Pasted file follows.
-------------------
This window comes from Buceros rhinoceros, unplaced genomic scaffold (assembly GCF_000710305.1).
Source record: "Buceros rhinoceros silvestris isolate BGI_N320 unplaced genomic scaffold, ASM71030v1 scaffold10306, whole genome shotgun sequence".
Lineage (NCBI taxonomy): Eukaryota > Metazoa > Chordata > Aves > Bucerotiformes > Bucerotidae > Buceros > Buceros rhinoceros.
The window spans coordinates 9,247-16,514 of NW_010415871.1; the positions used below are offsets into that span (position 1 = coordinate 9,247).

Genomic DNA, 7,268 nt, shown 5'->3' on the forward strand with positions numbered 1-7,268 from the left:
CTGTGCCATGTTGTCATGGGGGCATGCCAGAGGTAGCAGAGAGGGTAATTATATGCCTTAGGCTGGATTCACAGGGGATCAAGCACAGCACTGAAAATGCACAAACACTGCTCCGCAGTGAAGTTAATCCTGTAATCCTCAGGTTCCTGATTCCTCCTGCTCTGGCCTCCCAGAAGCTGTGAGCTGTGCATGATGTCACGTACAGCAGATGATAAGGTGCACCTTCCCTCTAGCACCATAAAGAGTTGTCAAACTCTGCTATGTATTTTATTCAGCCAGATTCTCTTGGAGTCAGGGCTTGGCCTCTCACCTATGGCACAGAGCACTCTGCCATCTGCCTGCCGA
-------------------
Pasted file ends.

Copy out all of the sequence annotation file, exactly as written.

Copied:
This window comes from Buceros rhinoceros, unplaced genomic scaffold (assembly GCF_000710305.1).
Source record: "Buceros rhinoceros silvestris isolate BGI_N320 unplaced genomic scaffold, ASM71030v1 scaffold10306, whole genome shotgun sequence".
Lineage (NCBI taxonomy): Eukaryota > Metazoa > Chordata > Aves > Bucerotiformes > Bucerotidae > Buceros > Buceros rhinoceros.
The window spans coordinates 9,247-16,514 of NW_010415871.1; the positions used below are offsets into that span (position 1 = coordinate 9,247).

Genomic DNA, 7,268 nt, shown 5'->3' on the forward strand with positions numbered 1-7,268 from the left:
CTGTGCCATGTTGTCATGGGGGCATGCCAGAGGTAGCAGAGAGGGTAATTATATGCCTTAGGCTGGATTCACAGGGGATCAAGCACAGCACTGAAAATGCACAAACACTGCTCCGCAGTGAAGTTAATCCTGTAATCCTCAGGTTCCTGATTCCTCCTGCTCTGGCCTCCCAGAAGCTGTGAGCTGTGCATGATGTCACGTACAGCAGATGATAAGGTGCACCTTCCCTCTAGCACCATAAAGAGTTGTCAAACTCTGCTATGTATTTTATTCAGCCAGATTCTCTTGGAGTCAGGGCTTGGCCTCTCACCTATGGCACAGAGCACTCTGCCATCTGCCTGCCGA